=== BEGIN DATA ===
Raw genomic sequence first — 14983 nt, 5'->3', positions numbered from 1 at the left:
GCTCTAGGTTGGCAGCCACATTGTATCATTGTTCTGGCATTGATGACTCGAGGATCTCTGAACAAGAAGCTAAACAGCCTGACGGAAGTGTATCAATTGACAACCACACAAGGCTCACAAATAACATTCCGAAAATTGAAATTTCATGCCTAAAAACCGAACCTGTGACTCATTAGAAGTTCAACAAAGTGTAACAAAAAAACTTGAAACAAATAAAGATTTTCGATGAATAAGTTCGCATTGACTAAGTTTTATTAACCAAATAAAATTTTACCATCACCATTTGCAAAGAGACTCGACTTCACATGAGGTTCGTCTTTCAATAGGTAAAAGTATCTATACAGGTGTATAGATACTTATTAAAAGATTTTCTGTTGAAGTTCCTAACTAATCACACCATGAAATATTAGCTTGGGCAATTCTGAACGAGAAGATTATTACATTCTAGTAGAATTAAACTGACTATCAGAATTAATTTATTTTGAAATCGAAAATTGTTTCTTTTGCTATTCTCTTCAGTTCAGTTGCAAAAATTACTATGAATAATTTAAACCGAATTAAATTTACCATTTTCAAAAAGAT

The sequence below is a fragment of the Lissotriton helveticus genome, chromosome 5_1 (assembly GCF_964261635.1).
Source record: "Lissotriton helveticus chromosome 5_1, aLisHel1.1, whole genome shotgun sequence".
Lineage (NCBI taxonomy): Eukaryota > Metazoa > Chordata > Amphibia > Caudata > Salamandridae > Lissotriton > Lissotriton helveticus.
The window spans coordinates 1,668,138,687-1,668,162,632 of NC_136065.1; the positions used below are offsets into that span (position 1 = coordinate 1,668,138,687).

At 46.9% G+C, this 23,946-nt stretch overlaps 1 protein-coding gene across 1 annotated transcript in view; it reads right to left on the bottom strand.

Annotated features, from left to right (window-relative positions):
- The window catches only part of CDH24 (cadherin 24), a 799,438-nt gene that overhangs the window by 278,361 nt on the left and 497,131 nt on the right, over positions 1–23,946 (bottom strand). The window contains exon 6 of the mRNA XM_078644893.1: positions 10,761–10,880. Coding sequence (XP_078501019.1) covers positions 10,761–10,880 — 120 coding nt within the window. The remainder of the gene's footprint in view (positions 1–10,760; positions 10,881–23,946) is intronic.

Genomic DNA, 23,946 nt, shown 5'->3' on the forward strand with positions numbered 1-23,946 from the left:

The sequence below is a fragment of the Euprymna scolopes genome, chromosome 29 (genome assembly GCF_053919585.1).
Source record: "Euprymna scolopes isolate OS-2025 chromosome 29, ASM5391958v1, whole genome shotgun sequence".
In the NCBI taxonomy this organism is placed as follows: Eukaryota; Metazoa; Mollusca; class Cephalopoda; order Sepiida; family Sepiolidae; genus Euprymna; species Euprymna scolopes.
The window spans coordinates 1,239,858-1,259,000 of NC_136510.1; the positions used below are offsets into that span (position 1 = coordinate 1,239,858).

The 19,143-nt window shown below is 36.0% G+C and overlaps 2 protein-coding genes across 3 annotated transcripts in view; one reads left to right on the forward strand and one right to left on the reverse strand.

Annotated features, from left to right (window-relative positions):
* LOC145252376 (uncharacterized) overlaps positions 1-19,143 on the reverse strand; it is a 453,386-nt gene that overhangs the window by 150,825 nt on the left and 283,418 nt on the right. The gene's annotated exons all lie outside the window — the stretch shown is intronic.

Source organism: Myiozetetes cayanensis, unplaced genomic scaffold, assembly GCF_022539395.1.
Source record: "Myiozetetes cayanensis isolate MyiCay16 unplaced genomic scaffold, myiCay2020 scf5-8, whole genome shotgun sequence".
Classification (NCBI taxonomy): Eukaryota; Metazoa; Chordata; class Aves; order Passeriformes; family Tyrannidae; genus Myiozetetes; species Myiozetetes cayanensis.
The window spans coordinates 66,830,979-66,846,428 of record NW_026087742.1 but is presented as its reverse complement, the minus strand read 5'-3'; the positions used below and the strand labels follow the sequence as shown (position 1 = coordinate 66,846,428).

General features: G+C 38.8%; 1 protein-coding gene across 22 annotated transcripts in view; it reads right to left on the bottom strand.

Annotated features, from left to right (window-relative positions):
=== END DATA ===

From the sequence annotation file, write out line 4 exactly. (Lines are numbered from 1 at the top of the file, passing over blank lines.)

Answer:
Source record: "Lissotriton helveticus chromosome 5_1, aLisHel1.1, whole genome shotgun sequence".